Possibly the most personal room in the home, when it comes to designing bedrooms, there are logistics to consider, functionality to pay attention to and the personal taste of the client to take into account. This room should be a sanctuary in the home, designed for the purpose of escape, calm and, of course, sleep. The bedroom promotes wellness when done right, because rest and respite in a well-designed space can enhance life balance and good health. We spoke with three interior designers to learn what their focus and must-haves include when designing a bedroom that allows their clients to get a good night’s sleep and enjoy a space unique to them.
“The bedroom is a place for resting and sleeping and being intimate in many different ways,” says Fernando Rodriguez, Co-owner of design firm Stewart-Rodriguez, which operates out of New York and Puerto Rico. When designing for a bedroom space, particularly a master suite, he adds, it’s important to incorporate the energy of the couple who will live in that space. “I become extremely intuitive of conversations between the couple when discussing this room in the home,” he says. “I take mental and physical notes when discussing what’s required in the bedroom so I can develop the perfect world for them.”
There are a number of key considerations to creating a sanctuary designed for all of the above, including types of furnishings, colors and a design aesthetic that will resonate with the client, which, in the case of a couple, as Rodriguez notes, may have to address different tastes and functionality for the people using that room.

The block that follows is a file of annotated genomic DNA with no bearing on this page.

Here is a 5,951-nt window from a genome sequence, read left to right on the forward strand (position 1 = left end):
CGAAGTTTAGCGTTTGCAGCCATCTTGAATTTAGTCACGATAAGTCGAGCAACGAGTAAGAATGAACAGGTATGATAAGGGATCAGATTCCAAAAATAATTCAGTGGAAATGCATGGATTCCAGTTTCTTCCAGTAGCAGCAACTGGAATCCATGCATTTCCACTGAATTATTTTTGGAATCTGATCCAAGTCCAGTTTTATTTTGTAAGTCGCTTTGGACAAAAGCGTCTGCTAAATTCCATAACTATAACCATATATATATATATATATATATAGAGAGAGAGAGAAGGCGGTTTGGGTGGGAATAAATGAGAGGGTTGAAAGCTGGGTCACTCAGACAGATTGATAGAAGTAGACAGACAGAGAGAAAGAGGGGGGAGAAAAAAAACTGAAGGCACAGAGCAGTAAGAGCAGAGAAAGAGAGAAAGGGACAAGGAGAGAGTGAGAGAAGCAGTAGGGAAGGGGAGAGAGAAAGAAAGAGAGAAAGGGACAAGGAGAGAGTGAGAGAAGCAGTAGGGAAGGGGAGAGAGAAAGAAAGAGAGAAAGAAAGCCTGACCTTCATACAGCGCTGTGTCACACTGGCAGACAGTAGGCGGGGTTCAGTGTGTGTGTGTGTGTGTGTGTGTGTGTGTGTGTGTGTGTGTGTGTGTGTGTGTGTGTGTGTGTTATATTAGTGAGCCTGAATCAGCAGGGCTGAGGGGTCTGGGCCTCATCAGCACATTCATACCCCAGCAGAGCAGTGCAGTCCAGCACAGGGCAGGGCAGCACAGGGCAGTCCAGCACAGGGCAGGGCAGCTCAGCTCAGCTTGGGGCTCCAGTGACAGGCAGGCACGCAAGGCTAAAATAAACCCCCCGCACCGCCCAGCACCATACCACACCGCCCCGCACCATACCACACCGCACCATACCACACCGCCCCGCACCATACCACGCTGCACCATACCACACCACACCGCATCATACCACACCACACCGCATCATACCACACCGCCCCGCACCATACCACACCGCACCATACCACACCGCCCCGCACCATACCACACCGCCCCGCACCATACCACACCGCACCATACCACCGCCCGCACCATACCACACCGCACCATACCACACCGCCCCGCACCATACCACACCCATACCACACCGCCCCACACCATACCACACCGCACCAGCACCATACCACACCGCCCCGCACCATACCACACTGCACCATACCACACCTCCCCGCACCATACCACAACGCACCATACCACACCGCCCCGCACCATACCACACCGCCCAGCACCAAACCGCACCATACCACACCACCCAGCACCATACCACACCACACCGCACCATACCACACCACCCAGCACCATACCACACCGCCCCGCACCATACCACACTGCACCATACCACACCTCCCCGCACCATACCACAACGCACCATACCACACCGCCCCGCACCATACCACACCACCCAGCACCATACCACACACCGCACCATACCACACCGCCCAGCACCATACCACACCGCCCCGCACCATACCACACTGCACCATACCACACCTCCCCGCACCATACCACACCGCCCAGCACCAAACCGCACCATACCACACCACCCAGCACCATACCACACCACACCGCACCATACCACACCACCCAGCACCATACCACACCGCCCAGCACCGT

For Shayla Copas, of Shayla Copas Interiors, in Little Rock, AR, she gets a feel for a client’s bedroom taste by asking about travels that have inspired them. “I have always said that a client’s bedroom should remind them of their favorite hotel suite,” Copas notes. “When designing a master suite, we talk about the client’s favorite hotels and what about those rooms made them feel comfortable and relaxed. We try to design their favorite ‘escape.’”
Understanding the client’s needs and getting that escape just right is essential out of the gate, adds interior designer Stephanie James, Co-owner of Allen and James Design, in High Point, NC. “A master bedroom is a bigger investment in the home,” she says. “It’s not something the clients will change out all the time, so they tend to spend more money.” For that reason, Allen and James focuses on a spa-like atmosphere in a master bedroom to ensure the design will resonate with the client for an extended period of time.
From Basics to Details
The design of a room often starts with a color palette, and in the bedroom, soothing colors are a focus for interior designers trying to fill the space with a sense of peace and wellness. “It’s important to pay attention to color psychology and a client’s personality when selecting the color for a master suite,” Copas says. For a high-strung client with lots of job stress, for example, she continues, she’ll choose greens or blues, as those are calming colors.
James adds that color is all about the client’s preferences. She personally prefers darker colors in her bedroom but many of her clients tend toward lighter, fresher spa-like palettes. She also likes to transition the paint colors from the bedroom to the master bath where applicable for a cohesive design.